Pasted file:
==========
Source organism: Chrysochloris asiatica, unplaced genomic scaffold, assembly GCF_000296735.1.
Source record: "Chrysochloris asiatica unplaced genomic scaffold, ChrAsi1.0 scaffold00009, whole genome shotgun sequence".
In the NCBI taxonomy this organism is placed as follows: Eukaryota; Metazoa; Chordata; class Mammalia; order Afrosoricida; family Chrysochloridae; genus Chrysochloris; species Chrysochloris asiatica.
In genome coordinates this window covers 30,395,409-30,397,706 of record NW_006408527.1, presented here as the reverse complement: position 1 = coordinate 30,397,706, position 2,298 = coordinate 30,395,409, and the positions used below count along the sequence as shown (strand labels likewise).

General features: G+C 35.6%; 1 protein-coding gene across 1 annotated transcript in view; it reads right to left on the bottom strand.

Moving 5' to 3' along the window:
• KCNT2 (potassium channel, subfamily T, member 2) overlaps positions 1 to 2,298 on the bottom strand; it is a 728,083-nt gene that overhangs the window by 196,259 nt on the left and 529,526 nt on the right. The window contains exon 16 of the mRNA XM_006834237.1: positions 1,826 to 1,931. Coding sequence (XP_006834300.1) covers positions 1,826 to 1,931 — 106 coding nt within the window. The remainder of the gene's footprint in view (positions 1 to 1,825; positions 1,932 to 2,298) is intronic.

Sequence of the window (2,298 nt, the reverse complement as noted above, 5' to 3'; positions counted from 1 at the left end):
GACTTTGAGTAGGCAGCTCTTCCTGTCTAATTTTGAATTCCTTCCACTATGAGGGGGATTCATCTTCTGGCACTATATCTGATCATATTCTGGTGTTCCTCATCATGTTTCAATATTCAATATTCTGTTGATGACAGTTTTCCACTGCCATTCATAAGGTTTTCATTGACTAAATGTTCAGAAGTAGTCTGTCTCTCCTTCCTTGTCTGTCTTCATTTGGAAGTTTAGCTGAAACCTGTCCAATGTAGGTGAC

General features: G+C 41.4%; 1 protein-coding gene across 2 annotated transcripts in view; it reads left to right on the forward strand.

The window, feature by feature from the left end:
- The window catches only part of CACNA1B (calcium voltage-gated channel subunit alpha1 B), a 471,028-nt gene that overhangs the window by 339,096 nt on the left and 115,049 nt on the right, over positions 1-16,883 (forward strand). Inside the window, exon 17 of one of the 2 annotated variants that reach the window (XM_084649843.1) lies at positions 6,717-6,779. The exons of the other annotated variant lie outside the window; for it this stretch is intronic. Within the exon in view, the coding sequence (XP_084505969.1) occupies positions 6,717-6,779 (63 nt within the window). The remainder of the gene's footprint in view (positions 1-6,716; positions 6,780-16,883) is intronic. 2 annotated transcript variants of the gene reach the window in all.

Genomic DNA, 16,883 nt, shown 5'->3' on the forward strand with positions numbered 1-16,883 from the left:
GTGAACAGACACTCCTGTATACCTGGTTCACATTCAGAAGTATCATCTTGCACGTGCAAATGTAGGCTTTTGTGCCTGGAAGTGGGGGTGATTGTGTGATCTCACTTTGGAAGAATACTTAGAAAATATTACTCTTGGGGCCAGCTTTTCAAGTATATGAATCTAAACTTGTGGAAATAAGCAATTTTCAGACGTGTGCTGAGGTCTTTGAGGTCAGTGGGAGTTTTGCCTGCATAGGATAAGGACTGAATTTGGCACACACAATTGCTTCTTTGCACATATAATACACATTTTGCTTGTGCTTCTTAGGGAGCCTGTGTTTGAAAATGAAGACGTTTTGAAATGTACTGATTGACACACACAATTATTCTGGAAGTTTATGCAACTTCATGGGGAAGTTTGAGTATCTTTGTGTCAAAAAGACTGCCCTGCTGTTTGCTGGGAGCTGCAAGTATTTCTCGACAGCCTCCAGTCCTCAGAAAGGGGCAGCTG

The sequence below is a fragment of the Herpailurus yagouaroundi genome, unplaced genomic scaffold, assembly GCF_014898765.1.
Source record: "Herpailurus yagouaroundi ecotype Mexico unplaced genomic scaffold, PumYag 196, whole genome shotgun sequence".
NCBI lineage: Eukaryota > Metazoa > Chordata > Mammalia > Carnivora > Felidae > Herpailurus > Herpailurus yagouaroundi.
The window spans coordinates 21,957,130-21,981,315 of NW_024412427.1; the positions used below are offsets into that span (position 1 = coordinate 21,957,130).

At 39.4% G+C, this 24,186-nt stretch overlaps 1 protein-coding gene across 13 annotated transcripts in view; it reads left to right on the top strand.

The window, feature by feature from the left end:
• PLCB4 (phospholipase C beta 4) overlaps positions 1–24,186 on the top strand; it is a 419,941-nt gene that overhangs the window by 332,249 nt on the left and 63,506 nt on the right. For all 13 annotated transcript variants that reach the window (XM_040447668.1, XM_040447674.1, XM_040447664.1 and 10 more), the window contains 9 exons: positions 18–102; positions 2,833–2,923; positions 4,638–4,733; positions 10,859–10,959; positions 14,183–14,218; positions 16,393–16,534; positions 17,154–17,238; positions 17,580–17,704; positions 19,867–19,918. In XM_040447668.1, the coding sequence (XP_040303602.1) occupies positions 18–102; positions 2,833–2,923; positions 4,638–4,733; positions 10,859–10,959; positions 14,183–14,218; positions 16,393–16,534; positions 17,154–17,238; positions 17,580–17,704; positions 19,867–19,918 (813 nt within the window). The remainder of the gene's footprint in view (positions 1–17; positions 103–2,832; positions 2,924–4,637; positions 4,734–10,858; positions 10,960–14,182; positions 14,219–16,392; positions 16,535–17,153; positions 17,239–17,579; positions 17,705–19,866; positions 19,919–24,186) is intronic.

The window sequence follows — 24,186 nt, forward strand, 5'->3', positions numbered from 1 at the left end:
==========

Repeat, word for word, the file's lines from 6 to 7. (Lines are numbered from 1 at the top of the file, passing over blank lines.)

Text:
Moving 5' to 3' along the window:
• KCNT2 (potassium channel, subfamily T, member 2) overlaps positions 1 to 2,298 on the bottom strand; it is a 728,083-nt gene that overhangs the window by 196,259 nt on the left and 529,526 nt on the right. The window contains exon 16 of the mRNA XM_006834237.1: positions 1,826 to 1,931. Coding sequence (XP_006834300.1) covers positions 1,826 to 1,931 — 106 coding nt within the window. The remainder of the gene's footprint in view (positions 1 to 1,825; positions 1,932 to 2,298) is intronic.